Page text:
Then in Audio, June 1990, Leonard Feldman reviews the Sony CDP-X77ES: "I chose two recent CD releases for my initial listening tests. The first was a Telarc recording, Beethoven: Piano Sonatas Nos.1, 2, & 3, Op.2 (CD-80214), played by John O'Conor. It is no secret by now that recording a piano digitally and having it reproduced so that it sounds like a real piano is not easy. Yet this recording, played on the Sony, came as close to realizing that goal as anything I have ever heard. What's more, as good as the recording is, I found that when it was used with two other CD players in the lab, the piano lacked some of the detail and took on a somewhat 'colder' sound, with some of the subtler shadings of O'Conor's playing no longer distinguishable." A clearly stated subjective judgment!

I refer to these reviews not to promote Sony (who can do that quite well for themselves) but to make a point. These two players use the same "High Density Linear Converter" system, and any technical person examining the almost identical test findings cited in these reviews could reasonably conclude that no meaningful difference could exist between them. But they sound different! Heard through a good high-end system, the CDP-X77ES clearly captures more low-level ambience, reaches deeper into the nooks and crannies of the concert hall. And it should—it sells for almost twice the price of the CDP-X55ES. But why? Is there something we're not measuring—or can't measure with present techniques?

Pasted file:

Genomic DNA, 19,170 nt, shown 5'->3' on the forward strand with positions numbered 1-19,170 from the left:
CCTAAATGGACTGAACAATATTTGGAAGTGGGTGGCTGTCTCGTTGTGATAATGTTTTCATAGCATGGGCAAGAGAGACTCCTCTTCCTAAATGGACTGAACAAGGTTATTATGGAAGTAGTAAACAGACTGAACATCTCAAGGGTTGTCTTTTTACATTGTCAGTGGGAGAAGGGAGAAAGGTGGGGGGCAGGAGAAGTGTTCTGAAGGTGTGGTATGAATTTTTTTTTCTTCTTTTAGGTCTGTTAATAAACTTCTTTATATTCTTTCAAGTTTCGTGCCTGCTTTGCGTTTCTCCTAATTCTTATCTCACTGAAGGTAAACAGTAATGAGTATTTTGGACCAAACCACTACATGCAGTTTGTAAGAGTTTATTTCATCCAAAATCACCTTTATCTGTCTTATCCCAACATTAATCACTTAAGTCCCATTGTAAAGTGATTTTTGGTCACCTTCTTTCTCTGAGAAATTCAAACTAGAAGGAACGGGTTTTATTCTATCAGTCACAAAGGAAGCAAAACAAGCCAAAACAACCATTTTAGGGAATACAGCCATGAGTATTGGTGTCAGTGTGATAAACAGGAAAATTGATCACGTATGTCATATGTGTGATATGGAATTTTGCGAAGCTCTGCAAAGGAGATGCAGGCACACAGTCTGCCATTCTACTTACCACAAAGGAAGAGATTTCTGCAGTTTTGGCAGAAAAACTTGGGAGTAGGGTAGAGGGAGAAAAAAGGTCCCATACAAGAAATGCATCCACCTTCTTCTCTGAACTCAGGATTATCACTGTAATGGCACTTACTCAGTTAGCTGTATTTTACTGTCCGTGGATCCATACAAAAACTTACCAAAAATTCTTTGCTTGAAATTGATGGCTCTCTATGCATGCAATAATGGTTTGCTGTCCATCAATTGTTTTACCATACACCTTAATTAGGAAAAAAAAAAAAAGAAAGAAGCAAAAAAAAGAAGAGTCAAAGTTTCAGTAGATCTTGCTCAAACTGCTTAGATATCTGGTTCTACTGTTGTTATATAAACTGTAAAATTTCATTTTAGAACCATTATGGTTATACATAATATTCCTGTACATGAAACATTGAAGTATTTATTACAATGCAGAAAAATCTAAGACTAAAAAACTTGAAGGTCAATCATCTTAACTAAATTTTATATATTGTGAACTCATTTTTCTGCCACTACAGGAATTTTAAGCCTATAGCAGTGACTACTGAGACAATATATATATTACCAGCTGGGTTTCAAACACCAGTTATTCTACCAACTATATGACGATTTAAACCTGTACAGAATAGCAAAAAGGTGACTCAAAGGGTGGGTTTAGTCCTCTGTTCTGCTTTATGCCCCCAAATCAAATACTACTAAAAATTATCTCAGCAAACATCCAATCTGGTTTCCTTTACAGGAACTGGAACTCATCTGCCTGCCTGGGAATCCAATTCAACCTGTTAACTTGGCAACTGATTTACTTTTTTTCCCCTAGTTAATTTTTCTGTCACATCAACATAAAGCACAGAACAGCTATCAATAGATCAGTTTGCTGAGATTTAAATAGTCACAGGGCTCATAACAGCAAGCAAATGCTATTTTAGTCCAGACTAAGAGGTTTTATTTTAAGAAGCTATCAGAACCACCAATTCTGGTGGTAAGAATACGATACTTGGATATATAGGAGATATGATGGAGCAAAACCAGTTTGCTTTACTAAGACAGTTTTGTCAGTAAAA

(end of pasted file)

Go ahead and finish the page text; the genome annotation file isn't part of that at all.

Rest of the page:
Consider amplifiers again. It was once assumed that a power supply with enough capacitance to ensure stability to 5 or 10Hz would be adequate. Now we build amplifiers with power-supply time constants of many seconds. Why? Because they sound better. Similarly, it has been assumed that the behavior of an audio amplifier above 1MHz could have no audible effect. But in "Resonances and Repercussions," HFN/RR, June 1989, Paul Miller demonstrates that RF nonlinearities can give rise to RF/AF IMD that correlates closely with perceived graininess in audio amplifiers with otherwise excellent specs.

I would admonish the objectivist camp not to dismiss the testimony of dozens of high-end reviewers and their thousands of correspondents who routinely discuss and debate (and frequently concur in) the audible merits of electronic components. Let them look for answers, as Paul Miller has. Above all, let them learn to listen. It's not facile. It takes time, practice, and patience to hear and identify the subtleties that high-enders focus on.

And I would suggest to the subjectivists that they improve their analytical and descriptive skills. Too often reviewers with backgrounds in music rather than technology perceive audible differences in detail or definition as subjective changes in tempo, phrasing, or melodic line, which no amplifier can effect, and which, expressed in print, only fuel the incredulity of the objectivists. Further, it's not good enough just to declare that blind testing doesn't work, for any of a dozen reasons. Observations among qualified listeners must be repeatable, even if it means living for days with concealed amplifiers, if the meter-method people are ever to seriously consider subjective claims.

To all of you—please, stop squabbling and look for answers.—Jerry Landis, Berkeley, CA

Fewer philosophical debates
Editor: I would hope Stereophile would publish fewer philosophical debates and more information from readers and dealers who have put together combinations of equipment that sound good to them. I admire the efforts in your reviews to suggest which components complement one another. How about a column that lets dealers explain their favorite systems?—Bill Swenson, Colfax, CA



Footnote 8: It took more than 20 years for geologists to accept the ideas of Alfred Wegener on continental drift, despite the huge body of evidence supporting it. The abandonment of basic laws was not required. Scientists are conservative. Even general relativity was slow to be accepted. Turns out it is probably not correct after all. (Can't be quantized and is not re-normalizable.)